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Minneapolis police release bodycam of shooting that killed Officer Jamal Mitchell

“All Jamal was trying to do was help somebody. He was very suddenly, and without provocation, ambushed and assassinated.”

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By Liz Sawyer
Star Tribune

MINNEAPOLIS — Jamal Mitchell never hesitated.

When the Minneapolis police officer happened upon a man lying in the street last month, he immediately stopped his squad car and rushed to render aid. Mitchell pulled on rubber gloves and approached an individual he believed was wounded.

“Who shot you? Who shot you?” Mitchell asked, preparing to treat the bloodied man.

Without a word, the man rolled over and swung a pistol toward Mitchell with his finger on the trigger, according to newly released body-worn camera footage. He shot Mitchell at close range — and continued firing even after Mitchell fell to the ground — though the redacted footage cuts out before any rounds are actually discharged.

Less than five minutes later, responding officers killed the armed assailant, later identified as 35-year-old Mustafa Ahmed Mohamed , during an exchange of gunfire.

“Officer Mitchell never even had a chance to draw his handgun,” Chief Brian O’Hara said in a Friday news conference, as he walked reporters through video, which corroborated earlier accounts of the mass shooting in Minneapolis’ Whittier neighborhood on May 30 that killed four people and wounded three others.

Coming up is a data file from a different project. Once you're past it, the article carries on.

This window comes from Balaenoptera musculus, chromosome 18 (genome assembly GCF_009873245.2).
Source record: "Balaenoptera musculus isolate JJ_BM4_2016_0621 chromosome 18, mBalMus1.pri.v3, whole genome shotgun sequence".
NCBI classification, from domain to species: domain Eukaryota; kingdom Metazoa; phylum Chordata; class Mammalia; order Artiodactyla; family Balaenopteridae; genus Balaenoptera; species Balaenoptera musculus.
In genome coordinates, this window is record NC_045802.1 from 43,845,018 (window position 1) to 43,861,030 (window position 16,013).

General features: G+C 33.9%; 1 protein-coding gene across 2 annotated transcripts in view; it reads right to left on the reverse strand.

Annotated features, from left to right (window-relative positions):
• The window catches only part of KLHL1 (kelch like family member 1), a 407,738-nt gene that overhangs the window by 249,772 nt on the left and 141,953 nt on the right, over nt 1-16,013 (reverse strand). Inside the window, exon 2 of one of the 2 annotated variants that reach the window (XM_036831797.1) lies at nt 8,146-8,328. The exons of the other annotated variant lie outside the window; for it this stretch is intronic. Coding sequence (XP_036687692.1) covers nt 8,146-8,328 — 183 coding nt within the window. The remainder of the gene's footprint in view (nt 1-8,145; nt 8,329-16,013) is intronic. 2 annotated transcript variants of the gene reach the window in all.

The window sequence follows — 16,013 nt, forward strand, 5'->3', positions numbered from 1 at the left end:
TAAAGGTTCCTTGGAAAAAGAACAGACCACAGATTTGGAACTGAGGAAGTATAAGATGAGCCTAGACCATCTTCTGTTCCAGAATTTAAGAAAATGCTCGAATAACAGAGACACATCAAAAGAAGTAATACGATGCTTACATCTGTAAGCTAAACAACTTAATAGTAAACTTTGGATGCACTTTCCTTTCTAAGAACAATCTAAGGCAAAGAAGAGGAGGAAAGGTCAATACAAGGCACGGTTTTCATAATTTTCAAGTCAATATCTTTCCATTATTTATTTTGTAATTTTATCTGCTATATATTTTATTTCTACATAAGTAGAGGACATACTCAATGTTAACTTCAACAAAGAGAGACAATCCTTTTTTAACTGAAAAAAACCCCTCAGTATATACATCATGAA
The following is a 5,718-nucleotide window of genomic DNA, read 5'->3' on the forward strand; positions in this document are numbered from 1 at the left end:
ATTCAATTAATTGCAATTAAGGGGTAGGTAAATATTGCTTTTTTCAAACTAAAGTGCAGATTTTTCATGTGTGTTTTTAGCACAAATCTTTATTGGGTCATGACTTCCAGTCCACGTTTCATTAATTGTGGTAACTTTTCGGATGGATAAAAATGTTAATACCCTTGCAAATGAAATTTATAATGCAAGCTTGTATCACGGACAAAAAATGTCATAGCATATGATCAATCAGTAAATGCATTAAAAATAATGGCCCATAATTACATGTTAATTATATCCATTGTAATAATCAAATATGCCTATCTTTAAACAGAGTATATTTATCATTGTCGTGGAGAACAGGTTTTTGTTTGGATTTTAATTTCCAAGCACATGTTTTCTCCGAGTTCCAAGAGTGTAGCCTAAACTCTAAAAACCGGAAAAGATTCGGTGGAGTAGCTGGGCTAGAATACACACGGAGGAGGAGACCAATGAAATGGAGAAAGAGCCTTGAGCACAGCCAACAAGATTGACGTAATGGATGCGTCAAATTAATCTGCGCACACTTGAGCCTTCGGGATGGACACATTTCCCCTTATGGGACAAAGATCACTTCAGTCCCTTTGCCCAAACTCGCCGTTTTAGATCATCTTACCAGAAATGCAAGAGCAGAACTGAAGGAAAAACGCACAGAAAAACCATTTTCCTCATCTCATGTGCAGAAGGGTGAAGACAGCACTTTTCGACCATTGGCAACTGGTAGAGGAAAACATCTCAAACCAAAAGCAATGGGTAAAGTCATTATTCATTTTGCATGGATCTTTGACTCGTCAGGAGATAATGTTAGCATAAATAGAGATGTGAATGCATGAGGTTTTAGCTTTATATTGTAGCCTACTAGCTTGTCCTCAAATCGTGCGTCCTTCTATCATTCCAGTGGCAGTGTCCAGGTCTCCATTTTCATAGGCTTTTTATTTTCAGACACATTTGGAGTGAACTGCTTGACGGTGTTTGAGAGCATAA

“All Jamal was trying to do was help somebody... He did absolutely nothing wrong,” O’Hara emphasized, becoming emotional. “He was very suddenly, and without provocation, ambushed and assassinated.”

The initial 911 call came in around 5:15 p.m. , after a woman discovered her boyfriend unresponsive from a gunshot wound to the head in their south Minneapolis apartment. Another man lay dead in the kitchen.

It’s still not clear what led up to the rampage, which spilled outside and down the block.

In the chaotic moments preceding the officers’ arrival, Mohamed apparently attempted to steal a random man’s electric scooter on Blaisdell Avenue . A passing Subaru driver reported intentionally ramming Mohamed, likely breaking his leg, before fleeing the scene. Multiple witnesses saw Mohamed lying in the street firing upon motorists, including a man with his 2-year-old son in the backseat.

Mitchell, riding solo while working overtime that evening, jumped out of his squad car when he spotted Mohamed and another person in the road. “It looks like we have at least two victims outside at the location, bleeding,” he relayed to dispatch before getting out of the squad.

Seconds later, as he asked a woman on the sidewalk where the other victims were, Mohamed raised the gun, his finger on the trigger.

Minneapolis police also released body camera videos from two other responding officers, which depict the frantic search for the active shooter and their fallen colleague.

Officer Luke Kittock jumped out of his squad car gripping a long gun as sirens blared around him. “Where?! Where’s the guy shooting?” he demanded, running to consult a group of panicked bystanders in a nearby parking lot. They appeared to point toward a figure in the street and Kittock, who took cover behind an SUV, unloaded a flurry of rounds in Mohamed’s direction.